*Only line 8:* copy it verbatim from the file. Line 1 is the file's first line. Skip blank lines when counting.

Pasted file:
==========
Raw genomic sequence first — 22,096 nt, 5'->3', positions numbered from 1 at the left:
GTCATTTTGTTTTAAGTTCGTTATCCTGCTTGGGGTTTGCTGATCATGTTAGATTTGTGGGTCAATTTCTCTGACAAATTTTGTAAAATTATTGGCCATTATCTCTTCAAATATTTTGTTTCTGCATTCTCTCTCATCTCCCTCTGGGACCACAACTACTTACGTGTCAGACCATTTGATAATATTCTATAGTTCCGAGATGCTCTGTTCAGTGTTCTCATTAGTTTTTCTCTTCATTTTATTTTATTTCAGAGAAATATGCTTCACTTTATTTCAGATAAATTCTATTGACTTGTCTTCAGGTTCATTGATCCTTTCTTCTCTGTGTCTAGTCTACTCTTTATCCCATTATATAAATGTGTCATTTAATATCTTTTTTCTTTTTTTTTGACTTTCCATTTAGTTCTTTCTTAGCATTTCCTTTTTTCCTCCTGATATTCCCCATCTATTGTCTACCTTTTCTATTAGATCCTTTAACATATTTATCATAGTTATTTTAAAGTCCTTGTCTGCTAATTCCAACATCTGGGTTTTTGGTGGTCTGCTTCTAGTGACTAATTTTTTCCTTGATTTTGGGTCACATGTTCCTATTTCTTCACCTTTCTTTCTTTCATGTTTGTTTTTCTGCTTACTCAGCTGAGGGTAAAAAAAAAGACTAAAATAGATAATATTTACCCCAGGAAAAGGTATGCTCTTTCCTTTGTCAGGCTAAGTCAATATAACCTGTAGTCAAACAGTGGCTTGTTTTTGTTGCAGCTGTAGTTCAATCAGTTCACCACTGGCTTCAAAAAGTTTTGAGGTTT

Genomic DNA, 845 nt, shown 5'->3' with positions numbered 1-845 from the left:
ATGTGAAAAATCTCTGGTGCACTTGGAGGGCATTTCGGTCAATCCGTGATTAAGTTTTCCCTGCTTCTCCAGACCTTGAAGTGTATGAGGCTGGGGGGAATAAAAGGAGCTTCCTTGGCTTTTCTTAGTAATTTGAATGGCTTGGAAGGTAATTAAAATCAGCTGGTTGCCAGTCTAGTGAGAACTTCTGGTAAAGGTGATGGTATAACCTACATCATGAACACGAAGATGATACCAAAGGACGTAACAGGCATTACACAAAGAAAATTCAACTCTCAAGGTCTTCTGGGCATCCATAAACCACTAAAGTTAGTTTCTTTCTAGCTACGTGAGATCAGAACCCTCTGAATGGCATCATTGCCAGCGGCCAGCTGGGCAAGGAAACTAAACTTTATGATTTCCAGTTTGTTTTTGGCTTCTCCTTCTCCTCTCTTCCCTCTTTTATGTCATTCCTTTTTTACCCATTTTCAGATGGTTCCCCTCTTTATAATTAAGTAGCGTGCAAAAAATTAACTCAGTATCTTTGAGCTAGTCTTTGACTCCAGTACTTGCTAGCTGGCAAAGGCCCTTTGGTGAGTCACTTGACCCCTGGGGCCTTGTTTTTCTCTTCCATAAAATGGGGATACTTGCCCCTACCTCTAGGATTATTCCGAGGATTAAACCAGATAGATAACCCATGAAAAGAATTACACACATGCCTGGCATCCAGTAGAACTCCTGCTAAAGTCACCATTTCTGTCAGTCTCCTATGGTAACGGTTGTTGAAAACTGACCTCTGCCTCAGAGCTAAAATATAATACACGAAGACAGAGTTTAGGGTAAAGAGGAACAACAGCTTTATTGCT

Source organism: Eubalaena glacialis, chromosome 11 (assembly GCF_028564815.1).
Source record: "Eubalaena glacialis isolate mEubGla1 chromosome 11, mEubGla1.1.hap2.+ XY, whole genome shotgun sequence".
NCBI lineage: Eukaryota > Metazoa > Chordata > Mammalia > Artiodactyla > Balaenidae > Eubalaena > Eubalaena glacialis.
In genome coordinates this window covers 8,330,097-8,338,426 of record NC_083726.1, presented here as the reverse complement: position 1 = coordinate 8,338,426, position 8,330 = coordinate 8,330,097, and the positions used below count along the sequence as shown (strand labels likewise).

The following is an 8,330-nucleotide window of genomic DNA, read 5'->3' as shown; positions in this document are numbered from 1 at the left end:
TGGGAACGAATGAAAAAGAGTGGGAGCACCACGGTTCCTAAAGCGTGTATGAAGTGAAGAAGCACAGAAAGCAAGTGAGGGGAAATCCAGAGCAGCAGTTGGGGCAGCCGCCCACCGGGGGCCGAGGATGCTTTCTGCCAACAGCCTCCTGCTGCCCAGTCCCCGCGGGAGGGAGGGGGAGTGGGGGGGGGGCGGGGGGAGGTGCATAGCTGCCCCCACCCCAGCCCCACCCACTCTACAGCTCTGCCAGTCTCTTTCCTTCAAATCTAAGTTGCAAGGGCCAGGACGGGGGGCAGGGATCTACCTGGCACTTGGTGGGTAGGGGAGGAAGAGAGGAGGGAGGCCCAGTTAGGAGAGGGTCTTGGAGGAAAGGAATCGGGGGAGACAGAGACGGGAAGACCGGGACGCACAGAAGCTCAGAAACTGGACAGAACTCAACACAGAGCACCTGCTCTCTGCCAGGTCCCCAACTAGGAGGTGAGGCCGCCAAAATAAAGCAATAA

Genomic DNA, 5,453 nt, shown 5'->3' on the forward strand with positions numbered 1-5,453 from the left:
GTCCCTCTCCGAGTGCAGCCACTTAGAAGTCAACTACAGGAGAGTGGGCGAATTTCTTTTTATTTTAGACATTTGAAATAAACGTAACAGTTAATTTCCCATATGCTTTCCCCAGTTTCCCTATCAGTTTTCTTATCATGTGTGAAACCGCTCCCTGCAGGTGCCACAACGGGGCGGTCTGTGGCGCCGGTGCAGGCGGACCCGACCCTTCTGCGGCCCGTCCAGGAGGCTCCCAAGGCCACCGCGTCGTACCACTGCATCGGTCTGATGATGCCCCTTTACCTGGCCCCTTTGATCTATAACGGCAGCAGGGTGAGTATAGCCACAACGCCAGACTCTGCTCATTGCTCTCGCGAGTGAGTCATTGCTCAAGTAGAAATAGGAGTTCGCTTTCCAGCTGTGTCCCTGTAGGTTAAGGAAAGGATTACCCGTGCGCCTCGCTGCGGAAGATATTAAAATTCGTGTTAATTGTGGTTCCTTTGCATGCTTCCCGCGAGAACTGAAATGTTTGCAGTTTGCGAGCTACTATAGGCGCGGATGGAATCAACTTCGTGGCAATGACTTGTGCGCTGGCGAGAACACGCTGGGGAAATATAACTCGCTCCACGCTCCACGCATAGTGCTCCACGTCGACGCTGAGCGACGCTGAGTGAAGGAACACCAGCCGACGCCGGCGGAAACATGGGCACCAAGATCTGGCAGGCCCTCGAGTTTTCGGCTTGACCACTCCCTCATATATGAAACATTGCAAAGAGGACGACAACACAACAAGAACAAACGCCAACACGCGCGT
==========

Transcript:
In genome coordinates this window covers 8,330,097-8,338,426 of record NC_083726.1, presented here as the reverse complement: position 1 = coordinate 8,338,426, position 8,330 = coordinate 8,330,097, and the positions used below count along the sequence as shown (strand labels likewise).